A website’s “About” page is often one of its most visited pages. Especially when people first come to a site, they want to learn more about it – what the site does and what it stands for.
Your About page serves as a significant traffic-getting opportunity. It’s where you can begin building connections and trust with your audience. So you don’t want to neglect its content.
People want to learn about your products, of course. But they’re also curious about you and your brand. They want to know things like…
- how you got started
- what makes you special
- what your values are
- why they should do business with you
You can’t currently do this on Amazon. But if you enroll in Brand Registry, you can use the Enhanced Brand Content feature to tell your brand story in your product descriptions using enhanced images and text placements.
You can write whatever information you think is most relevant on your About pages. But if you’re stuck on what to say, below I offer eight tips on how to write a compelling About page that will help you attract and maintain more customer relationships.
Let’s take a look…
1. Highlight your business’ unique value proposition (UVP)
First off, what exactly is a unique value proposition?
Your UVP is what makes your business and products stand out. It describes your products’ benefits and why people should care about them. Your UVP is all about the value you bring to the table.
For example, here are the UVPs of a few popular companies:
- Slack – a workplace productivity app
- Digit – an app designed to help you manage your money
- Evernote – an app which I personally love, that helps you stay organized
You want to come up with a UVP for your own business. Then, on your About page, you want to highlight your UVP front and center and explain why it matters.
If you do the Low Hanging System and have a general store, your UVP might be something like…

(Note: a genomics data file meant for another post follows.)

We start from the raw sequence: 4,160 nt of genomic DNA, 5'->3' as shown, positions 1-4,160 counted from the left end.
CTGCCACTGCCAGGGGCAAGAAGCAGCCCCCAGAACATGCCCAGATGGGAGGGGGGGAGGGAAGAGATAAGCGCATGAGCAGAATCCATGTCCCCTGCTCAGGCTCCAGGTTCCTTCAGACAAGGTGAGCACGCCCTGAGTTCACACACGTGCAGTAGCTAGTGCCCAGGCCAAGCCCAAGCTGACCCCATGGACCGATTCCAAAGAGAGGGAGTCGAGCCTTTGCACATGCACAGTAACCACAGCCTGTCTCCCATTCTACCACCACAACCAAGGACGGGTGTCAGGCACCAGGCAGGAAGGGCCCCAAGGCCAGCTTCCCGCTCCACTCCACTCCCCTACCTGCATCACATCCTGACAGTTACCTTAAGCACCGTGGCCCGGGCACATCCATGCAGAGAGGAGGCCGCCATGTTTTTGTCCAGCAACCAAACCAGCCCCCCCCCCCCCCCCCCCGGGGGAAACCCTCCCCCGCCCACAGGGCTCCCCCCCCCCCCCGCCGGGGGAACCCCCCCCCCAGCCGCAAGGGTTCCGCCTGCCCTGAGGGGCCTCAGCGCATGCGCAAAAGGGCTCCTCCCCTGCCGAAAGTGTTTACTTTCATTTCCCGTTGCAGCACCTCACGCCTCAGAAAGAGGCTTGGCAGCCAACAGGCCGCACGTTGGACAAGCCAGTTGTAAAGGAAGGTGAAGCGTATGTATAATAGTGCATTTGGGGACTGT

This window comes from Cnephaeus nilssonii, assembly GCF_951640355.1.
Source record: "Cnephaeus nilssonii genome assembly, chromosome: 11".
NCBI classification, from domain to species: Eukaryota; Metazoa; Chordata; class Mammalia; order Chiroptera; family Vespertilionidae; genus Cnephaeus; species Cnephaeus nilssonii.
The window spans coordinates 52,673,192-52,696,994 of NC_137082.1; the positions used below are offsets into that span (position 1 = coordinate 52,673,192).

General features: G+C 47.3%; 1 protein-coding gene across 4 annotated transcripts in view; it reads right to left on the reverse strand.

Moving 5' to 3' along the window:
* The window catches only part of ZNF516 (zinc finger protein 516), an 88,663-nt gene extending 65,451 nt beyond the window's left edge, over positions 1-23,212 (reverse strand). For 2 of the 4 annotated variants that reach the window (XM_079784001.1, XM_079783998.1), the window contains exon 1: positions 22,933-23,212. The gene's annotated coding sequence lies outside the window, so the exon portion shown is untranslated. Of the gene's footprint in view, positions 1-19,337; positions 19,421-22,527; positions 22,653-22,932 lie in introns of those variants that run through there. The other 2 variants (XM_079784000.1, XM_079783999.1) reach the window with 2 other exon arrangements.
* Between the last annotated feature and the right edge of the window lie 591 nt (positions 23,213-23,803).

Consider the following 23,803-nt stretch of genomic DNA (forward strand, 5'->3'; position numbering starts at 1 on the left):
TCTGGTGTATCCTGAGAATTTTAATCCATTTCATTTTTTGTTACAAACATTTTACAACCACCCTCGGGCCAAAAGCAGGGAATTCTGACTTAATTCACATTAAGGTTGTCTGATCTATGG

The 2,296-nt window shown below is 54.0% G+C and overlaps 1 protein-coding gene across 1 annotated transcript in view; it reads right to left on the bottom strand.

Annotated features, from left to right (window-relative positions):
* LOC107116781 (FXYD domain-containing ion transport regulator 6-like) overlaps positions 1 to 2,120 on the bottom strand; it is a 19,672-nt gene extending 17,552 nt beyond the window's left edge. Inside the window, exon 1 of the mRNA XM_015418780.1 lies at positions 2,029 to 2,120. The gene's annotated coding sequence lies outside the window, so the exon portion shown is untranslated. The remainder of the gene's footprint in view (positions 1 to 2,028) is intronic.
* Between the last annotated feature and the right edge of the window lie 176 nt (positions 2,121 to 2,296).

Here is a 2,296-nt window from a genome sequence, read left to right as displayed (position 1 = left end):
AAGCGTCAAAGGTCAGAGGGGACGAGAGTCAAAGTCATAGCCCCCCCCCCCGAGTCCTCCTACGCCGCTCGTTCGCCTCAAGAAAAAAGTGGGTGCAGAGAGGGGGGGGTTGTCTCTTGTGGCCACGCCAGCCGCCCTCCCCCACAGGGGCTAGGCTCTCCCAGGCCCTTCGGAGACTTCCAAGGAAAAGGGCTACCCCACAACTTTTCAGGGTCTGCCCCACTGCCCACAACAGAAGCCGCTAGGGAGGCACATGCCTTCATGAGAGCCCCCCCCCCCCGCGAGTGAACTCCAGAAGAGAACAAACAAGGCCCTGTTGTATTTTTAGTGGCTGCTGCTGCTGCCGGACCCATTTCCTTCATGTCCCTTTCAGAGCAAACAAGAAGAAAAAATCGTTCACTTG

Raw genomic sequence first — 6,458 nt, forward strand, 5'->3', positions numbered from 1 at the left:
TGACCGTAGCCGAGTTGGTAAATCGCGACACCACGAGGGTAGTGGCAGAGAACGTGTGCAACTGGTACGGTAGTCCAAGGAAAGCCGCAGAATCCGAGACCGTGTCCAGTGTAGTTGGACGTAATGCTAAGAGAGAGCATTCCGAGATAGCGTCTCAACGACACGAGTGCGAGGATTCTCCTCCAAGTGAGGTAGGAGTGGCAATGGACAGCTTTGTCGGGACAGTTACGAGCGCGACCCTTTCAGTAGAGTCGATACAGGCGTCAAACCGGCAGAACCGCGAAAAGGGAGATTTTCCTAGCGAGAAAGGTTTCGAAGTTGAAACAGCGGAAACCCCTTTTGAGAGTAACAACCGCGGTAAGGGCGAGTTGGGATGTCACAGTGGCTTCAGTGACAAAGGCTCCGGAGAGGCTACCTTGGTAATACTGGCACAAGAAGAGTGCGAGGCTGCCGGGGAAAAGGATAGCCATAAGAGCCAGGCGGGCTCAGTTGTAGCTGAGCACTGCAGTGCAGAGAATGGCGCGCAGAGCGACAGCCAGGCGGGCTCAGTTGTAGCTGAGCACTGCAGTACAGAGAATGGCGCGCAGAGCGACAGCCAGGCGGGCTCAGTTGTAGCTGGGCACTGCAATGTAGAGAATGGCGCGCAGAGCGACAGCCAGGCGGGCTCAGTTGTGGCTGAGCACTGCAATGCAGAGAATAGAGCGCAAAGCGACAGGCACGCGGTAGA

We aim to make you smile with unique, customizable products that fit your personality.
Here are some additional UVP writing prompts:
- What will people get from your business?
- Why is your business credible and trustworthy?
- Why should people do business with you?
2. Specify who your site is for
Who is your target audience? Especially if you cater to a particular niche, let people know straightaway who your site is aimed at. You can even address those people specifically.
For example, one of my sites sells merchandise with nothing but dog-related designs. So I might start an About page by saying…
First launched in [year], [Name of your store] is a family-owned shop for anyone who loves dogs and puppies as much as we do.
This way, people who visit my About page will know right away if they’re likely to find products relevant to what they’re looking for.
If your site is more general, though, your target audience might be broader, and that still works. You might say something like…
[Name of your store] is a shop filled with unique, customizable goods perfect for anyone who wants to [e.g. feel a little happier, put a smile on their face, find something that fits their personality, celebrate those they love, etc.].
3. Share your story
Your unique store is how you can really dig in and foster a connection with visitors. Your brand story should be about you, not your products or your offers.
Sharing your story isn’t the time to sell your stuff. It’s your time to share a piece of yourself and your values and connect with your audience.
You want to talk about things like…
- How you got started
- When you sold your first product
- When you hit your first big milestone
- When you hired your first employee
- How your business has grown
One strategy I like is to share a timeline of your business’ operations and achievements. It’s a simple but effective format. On my personal website, I share a big list of things I feel really proud of.
Whatever shape your story takes, make sure what you share is unique and personal to you and your business – be human, friendly, and real. You don’t need to sound ultra professional in your About page copy, as that can come across as stiff and boring. Just be you.
4. Communicate clearly and with emotion
To elaborate more on the tone you should take with your About page, you want to speak plainly and use emotionally driven language. Don’t use a lot of jargon, complex vocabulary, or “intellectual” words.